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Buried In Snow, City Digs Its Way Out04:34
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A pedestrian, forced into the street by blocked sidewalks, passes piles of snow outside Massachusetts General Hospital in Boston on Thursday. (AP)
A pedestrian, forced into the street by blocked sidewalks, passes piles of snow outside Massachusetts General Hospital in Boston on Thursday. (AP)

Battered and bruised by a series of storms, Greater Boston residents and commuters are feeling a winter of discontent. And, thus far, they've only slogged through the first month of winter.

In Somerville, a man plodded through the piles of snow along the street. At the man's heels trotted a dog — the brute had its instinct — as if expecting the man to go into camp to seek shelter somewhere and build a fire.

Far from Jack London and the Yukon, Somerville residents experienced an urban version of "To Build A Fire."

I hiked the territory between Summer Street and Winter Hill, and found a guy who looked like a cross between a Klondiker and ZZ Top.

"I've had enough snow but I'm proud to be a resident of the best city in the world," the man said, "and I'll put up with the snow if it lets me live in the city of Somerville."

The All-American city and its All-American Department of Public Works plows entrenched, encrusted and entombed Mark Posner's car and a couple thousand others. The snowbanks run five- to six-feet high of dung-colored snow and ice, discarded Christmas trees and trash barrels lapped by lakes of brine and slush salty enough to pickle herring.

"It's only one side of the street parking, so all these people with all these cars, I don't even know what they do with them."

Bob Manfra, Somerville resident

All along the trail, even in the sunshine, the bleak mid-winter shades the soul of Somerville.

"The worse part about it is that there's nowhere to put it," Posner said. "No place to put it. Look it, it's started to pile up and I'm not a tall man, so it's hard for me to throw it."

For Jack London's northern traveler and his dog, the challenge to life was staying warm. For Bob Manfra and the drivers of Somerville, it's finding a place to park.

"It's only one side of the street parking, so all these people with all these cars, I don't even know what they do with them," Manfra said. "I ended up last night parking way, way down there. But you got to park where you got to park I guess."

Somerville may lean to the left, but you can only park your car to the right in a snow emergency.

Andrea Busdancer shoveled snow off of her car and onto the other side of the street. It looked strange, but when I asked her why she was moving around the snow, she said she had to do something in order to clear her car entrenched in huge drifts.

"Because the snow from the front of the car is going on that giant pile," she pointed, "and the snow from the back of the car is going on that giant pile, and the snow from the other side is going on that giant pile."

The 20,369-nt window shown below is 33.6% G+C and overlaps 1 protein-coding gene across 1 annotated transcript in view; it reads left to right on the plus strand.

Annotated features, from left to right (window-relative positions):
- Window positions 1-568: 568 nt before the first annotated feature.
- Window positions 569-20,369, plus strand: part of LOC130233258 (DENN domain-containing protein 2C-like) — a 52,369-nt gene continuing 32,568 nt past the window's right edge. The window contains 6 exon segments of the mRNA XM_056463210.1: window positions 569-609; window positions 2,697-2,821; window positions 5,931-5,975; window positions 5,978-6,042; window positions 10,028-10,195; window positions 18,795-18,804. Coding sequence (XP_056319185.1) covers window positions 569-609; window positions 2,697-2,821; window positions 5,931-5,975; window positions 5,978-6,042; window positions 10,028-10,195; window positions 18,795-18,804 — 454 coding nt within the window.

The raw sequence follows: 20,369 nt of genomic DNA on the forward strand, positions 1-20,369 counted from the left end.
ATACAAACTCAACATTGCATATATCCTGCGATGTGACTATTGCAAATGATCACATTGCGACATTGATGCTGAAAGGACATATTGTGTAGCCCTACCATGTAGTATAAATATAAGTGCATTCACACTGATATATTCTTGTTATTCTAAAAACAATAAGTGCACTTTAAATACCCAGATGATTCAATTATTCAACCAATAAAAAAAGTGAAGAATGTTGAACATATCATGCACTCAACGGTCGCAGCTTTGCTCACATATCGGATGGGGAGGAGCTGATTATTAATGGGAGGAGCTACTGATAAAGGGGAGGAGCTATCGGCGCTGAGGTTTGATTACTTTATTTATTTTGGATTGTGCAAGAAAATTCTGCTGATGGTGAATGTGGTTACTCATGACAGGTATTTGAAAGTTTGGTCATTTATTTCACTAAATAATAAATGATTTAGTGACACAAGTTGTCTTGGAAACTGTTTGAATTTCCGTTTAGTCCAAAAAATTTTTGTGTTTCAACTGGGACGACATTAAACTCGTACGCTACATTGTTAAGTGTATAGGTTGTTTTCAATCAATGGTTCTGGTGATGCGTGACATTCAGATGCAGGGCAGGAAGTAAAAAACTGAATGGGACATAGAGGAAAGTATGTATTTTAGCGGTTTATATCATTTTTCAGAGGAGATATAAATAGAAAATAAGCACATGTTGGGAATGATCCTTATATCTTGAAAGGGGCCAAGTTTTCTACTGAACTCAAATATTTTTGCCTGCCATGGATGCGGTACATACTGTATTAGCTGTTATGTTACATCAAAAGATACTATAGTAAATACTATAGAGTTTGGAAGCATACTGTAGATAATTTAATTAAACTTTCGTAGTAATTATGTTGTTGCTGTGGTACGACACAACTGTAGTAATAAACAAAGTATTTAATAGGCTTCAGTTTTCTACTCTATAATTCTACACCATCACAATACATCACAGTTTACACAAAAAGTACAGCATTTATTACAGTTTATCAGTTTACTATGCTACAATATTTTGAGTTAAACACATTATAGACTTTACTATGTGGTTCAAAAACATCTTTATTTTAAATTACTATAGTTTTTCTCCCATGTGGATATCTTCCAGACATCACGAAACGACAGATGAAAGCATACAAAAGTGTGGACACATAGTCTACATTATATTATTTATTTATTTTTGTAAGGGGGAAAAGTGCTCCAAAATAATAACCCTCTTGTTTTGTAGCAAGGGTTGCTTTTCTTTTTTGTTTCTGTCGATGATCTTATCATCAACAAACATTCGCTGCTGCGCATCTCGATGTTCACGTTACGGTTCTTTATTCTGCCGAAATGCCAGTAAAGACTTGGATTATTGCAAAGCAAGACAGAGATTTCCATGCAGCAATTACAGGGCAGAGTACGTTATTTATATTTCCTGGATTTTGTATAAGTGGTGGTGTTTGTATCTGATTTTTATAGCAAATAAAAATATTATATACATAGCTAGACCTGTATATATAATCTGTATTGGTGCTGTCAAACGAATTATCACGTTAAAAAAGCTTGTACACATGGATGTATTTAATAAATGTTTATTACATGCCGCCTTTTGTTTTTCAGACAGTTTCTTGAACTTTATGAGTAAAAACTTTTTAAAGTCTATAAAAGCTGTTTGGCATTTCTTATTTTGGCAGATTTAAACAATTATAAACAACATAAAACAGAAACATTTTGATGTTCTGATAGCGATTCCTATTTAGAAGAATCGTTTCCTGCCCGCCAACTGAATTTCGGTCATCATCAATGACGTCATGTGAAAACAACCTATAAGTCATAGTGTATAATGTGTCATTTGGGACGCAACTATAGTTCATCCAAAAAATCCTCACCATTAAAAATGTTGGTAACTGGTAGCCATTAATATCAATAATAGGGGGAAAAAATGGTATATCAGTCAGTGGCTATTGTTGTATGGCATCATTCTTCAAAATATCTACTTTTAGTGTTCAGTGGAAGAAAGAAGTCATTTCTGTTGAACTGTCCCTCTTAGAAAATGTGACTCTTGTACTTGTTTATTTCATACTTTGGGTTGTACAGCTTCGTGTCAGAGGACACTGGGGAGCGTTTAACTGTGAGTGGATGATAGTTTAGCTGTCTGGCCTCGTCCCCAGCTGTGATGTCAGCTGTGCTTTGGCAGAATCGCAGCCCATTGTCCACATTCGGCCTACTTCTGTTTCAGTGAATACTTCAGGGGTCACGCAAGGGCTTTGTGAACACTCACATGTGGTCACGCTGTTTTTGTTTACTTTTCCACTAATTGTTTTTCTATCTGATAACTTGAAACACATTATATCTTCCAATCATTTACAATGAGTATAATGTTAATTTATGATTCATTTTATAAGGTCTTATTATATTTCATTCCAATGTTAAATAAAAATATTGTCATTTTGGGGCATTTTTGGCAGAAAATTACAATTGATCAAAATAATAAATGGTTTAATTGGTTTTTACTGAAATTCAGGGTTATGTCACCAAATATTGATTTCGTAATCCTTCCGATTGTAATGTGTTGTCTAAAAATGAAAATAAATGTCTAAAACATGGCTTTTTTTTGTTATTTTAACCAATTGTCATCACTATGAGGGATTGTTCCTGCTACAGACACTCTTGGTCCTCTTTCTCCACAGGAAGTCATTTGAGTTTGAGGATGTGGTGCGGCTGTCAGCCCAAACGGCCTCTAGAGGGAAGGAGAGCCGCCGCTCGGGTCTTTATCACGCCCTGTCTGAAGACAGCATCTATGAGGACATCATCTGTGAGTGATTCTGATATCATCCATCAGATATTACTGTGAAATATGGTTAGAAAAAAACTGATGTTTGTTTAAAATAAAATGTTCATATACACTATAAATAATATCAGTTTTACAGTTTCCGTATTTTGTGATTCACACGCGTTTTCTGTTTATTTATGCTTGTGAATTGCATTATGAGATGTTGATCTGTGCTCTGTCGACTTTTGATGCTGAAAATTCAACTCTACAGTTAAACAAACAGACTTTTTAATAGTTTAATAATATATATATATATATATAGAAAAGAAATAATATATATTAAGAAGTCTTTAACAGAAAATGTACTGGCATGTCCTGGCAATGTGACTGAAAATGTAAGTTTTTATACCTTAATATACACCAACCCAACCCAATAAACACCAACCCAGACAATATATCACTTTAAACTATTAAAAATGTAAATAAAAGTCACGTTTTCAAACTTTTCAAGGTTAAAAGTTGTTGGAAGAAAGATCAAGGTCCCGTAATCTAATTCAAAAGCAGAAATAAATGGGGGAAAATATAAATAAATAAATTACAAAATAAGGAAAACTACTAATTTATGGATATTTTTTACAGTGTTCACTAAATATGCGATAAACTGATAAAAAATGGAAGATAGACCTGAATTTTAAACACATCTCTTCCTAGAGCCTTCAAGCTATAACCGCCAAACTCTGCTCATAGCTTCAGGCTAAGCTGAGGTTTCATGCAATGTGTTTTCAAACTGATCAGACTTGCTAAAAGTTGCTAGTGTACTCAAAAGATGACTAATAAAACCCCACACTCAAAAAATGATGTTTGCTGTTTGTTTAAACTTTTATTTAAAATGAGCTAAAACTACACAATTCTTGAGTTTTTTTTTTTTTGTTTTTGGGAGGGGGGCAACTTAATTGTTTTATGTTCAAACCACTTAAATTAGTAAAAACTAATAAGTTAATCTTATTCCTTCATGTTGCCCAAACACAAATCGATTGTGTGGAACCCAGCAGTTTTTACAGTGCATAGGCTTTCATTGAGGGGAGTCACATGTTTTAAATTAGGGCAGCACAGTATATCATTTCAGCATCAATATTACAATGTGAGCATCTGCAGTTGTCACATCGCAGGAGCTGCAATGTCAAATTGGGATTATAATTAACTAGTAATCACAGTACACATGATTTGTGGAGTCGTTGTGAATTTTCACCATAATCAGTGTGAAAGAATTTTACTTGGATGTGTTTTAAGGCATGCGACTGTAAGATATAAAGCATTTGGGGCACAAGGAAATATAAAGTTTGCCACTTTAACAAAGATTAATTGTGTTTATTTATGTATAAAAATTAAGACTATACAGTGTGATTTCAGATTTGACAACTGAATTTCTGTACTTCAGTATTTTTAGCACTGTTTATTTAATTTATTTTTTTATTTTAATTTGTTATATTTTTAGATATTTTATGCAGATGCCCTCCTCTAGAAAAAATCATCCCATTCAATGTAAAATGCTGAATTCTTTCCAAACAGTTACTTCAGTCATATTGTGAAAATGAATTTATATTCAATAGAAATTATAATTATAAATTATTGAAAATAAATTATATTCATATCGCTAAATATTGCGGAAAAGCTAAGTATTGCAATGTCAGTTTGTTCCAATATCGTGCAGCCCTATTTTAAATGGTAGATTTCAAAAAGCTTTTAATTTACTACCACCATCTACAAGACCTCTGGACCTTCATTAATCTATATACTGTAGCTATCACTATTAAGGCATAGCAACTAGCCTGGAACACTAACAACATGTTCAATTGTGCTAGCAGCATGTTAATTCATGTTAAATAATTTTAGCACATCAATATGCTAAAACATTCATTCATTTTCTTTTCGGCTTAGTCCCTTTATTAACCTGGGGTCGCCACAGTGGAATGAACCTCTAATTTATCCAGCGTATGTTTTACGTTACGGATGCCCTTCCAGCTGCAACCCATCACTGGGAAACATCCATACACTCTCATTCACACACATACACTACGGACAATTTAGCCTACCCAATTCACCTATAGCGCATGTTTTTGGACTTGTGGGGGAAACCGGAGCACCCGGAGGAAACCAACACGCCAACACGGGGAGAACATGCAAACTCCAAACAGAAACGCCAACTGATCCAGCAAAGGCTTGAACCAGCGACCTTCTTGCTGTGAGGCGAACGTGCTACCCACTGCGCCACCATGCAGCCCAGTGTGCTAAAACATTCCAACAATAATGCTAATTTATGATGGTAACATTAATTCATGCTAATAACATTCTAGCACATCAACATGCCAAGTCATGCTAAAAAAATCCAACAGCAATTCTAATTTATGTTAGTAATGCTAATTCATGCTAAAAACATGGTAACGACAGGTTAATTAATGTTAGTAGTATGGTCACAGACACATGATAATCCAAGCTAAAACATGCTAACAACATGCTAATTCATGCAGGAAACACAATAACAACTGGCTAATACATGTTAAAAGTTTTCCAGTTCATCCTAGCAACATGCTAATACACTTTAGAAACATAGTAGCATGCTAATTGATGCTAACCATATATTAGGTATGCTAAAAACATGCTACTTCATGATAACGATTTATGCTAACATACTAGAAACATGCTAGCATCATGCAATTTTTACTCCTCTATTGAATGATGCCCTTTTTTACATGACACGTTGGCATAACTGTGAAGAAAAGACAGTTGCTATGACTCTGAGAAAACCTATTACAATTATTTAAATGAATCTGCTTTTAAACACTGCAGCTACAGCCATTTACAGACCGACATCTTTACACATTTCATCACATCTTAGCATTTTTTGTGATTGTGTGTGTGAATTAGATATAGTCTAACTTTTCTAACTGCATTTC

Busdancer spent another day with her friend, the plastic shovel.

"We've been getting dumped on with so much snow that even once everybody gets shoveled out you can't park on the other side cause you'll be in the middle of the street," Busdancer said.

So for the last two weeks, people have been laying on the horn — day and night — when they can't get by the cars parked toward the middle. And, when all else fails, the police cars come with a bullhorn.

"'The owner of the gray Toyota, move your car or it's going to be towed,' " Busdancer remembered hearing from the street.

Back in the old days in Somerville, when you, your parents and your grandparents all had the same neighbors and everybody knew each other, you could sort your problems out, and park your car in front of your house.

Now, Busdancer can't park her car in front of her house, she says, because of her neighbor.

"This guy's been slowly filling in the parking spot in front of my house so that it's going to be about a month 'til I can park there again," Busdancer said.

Well, had she ever confronted "the guy with the shovel"?

"I make hints here or there," Busdancer said. "But he just clearly doesn't get it."

I found the culprit, Busdancer's neighbor with the shovel, Darren Griffen.

He doesn't have to park on the street.

"No, no we're pretty fortunate," Griffen said. "We have the parking."

Griffin has a driveway, and he shovels the snow from the driveway five-feet high into the spot on the street where Busdancer wants to park.

And so I ended my trip to Somerville, All-American City caught in one of life's dramas, somewhere between Summer Street and Winter Hill, where everybody's got to pahk somewhere. And on the calendar, Spring is two months away.

This program aired on January 28, 2011.

David Boeri Twitter Senior Reporter
Now retired, David Boeri was a senior reporter at WBUR.

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